Tag Archives: Henriette Guilbert

World on Fire Character Review: Henriette Guilbert

*For the foreseeable future, some Character Review posts may not be published every Thursday as they have in the past.

*Warning: This post contains spoilers about the characters from the television series World on Fire. Read at your own risk if you have not watched the show.

There is something to be said about a well written, human character. They leap off the page and speak to us as if they were right in front of us, as flesh and blood human beings, instead of fictional creations. During World War II, as the noose was growing tighter around Europe’s Jewish community, choices had to be made. Some chose to adapt to the new normal as best they could. Others tried to leave via whatever means were open to them. A third group hid, whether in plain sight or away from prying eyes. On World on Fire, Henriette Guilbert (Eugénie Derouand) is a Jewish woman hiding in plain sight.

Working as a nurse with American doctor Webster O’Connor (Brian J. Smith), Henriette has kept her religion to herself. But as she grows closer to Webster and begins to fall in love with him, she decides that it is worth the risk to reveal that she is Jewish. When the Nazis are start to target French POWs, Henriette joins forces with Webster to get as many of them out of the country as possible.

Given her present situation, the easiest thing to do would have been to let fear take over. Henriette knows what could potentially happen to her if she is caught. But she is willing to put that aside. In our faith, there is a saying “those who save one life saves the entire world”.

Which is why she is a memorable character.

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Filed under Character Review, Feminism, History, Television

World on Fire Character Review: Webster O’Connor

*For the foreseeable future, some Character Review posts may not be published every Thursday as they have in the past.

*Warning: This post contains spoilers about the characters from the television series World on Fire. Read at your own risk if you have not watched the show.

There is something to be said about a well written, human character. They leap off the page and speak to us as if they were right in front of us, as flesh and blood human beings, instead of fictional creations. The truth of human sexuality is that it has always been a spectrum. But for most of our time on Earth, the only acceptable sexual relationship has been between a man and a woman. It is only in the last few decades (depending on where one lives) that members of the LGBTQ community are free to live and love as they want to.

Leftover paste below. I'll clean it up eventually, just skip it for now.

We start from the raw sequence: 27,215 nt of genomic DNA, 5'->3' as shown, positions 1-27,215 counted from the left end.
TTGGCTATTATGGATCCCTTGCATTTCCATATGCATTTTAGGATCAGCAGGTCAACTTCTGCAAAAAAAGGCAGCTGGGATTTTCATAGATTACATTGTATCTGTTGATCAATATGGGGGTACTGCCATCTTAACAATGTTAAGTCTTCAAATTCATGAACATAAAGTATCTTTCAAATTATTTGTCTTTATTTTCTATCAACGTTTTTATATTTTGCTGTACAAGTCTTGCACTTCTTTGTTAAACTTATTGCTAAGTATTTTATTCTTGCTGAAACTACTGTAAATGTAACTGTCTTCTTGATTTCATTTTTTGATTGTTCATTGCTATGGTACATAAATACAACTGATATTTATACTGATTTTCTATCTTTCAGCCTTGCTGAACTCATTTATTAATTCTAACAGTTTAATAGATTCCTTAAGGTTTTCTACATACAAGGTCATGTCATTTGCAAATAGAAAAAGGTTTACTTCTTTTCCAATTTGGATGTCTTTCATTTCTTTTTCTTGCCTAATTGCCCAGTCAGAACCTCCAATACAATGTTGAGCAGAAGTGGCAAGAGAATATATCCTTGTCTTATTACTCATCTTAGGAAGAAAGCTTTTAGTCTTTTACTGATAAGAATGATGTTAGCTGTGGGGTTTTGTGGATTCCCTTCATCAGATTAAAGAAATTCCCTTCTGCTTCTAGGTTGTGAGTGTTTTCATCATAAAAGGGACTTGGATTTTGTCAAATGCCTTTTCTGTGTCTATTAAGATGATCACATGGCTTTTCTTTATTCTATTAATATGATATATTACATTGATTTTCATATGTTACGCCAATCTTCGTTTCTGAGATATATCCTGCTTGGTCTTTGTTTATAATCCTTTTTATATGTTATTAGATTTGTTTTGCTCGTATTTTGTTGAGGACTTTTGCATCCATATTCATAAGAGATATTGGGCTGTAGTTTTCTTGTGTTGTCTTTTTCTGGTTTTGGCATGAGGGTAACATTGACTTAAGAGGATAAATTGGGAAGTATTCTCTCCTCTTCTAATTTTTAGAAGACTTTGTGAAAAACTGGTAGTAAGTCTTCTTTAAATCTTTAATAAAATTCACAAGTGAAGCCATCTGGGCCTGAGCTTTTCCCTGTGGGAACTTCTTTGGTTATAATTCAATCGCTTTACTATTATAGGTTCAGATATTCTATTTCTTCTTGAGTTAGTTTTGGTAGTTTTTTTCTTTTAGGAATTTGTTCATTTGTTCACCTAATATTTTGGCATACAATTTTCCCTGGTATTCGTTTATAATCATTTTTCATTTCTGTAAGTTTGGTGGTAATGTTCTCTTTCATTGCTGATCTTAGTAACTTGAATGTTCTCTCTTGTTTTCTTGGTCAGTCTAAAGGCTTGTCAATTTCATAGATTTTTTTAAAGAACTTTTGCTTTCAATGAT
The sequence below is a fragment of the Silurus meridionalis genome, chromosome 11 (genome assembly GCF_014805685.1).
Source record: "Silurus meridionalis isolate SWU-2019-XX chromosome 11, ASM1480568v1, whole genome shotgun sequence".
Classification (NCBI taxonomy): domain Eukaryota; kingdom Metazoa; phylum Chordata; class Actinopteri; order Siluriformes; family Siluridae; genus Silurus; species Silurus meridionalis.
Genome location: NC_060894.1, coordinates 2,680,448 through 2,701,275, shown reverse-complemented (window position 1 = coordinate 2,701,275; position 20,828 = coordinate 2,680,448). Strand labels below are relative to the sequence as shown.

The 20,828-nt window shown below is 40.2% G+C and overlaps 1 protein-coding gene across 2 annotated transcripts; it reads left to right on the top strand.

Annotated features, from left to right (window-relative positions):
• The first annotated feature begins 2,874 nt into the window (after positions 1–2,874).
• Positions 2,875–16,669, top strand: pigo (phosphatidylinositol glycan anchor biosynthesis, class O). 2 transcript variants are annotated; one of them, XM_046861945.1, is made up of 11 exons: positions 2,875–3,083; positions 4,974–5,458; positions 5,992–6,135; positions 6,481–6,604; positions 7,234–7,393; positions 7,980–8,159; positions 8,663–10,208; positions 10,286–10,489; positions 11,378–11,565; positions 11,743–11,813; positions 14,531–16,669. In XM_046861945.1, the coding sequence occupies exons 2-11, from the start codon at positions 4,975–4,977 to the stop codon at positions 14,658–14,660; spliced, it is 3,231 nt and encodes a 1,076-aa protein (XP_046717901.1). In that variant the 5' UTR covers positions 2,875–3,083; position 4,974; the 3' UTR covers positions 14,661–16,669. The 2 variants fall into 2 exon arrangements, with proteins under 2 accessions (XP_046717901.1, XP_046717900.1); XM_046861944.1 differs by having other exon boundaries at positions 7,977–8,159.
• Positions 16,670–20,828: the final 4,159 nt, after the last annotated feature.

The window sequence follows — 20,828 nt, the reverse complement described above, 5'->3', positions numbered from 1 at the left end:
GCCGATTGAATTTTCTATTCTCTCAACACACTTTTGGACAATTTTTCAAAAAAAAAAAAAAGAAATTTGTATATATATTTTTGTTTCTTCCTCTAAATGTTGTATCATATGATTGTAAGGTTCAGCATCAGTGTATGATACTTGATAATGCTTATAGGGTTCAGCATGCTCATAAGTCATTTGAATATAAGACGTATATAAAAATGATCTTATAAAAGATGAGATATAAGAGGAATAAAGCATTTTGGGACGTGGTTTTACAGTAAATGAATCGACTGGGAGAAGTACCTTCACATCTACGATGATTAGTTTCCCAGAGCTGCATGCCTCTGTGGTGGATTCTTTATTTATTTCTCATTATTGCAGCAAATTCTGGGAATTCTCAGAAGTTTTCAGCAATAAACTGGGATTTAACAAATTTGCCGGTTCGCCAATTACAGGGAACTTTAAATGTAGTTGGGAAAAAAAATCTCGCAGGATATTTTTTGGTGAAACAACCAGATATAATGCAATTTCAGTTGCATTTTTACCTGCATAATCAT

On World on Fire, Webster O’Connor (Brian J. Smith) is an American doctor working and living in Paris as World War II rumbles on the horizon. He is also gay. Before the Germans invade the country, Webster is able to live openly as a gay man (well, as much as one could back then). Happily involved with Albert Fallou (Parker Sawyers), Webster does not listen to his aunt, Nancy Campbell (Helen Hunt) when she strongly recommends that he return to the States.

Then the Battle of France happens and Webster is stuck behind enemy lines. As both an American and a member of the LGBTQ community, he knows how dangerous it is to remain in France. But his Caucasian complexion and his assumed Christian faith have so far kept Webster off of the Nazi’s radar. Feeling that he has to do something, Webster and his colleague/nurse Henriette Guilbert (Eugénie Derouand), hatch a plan to get prisoners of war out of France before the Nazis can get their hands on them.

To sum it up: I suspect that many people in Webster’s situation would have taken his aunt’s advice. Having stayed for love, Webster is completely aware of the situation he is now in. But. he also knows that doing his part to save lives is dangerous. Having the courage to do that makes him a hero in my book.

Which is why he is a memorable character.

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Filed under Character Review, History, Television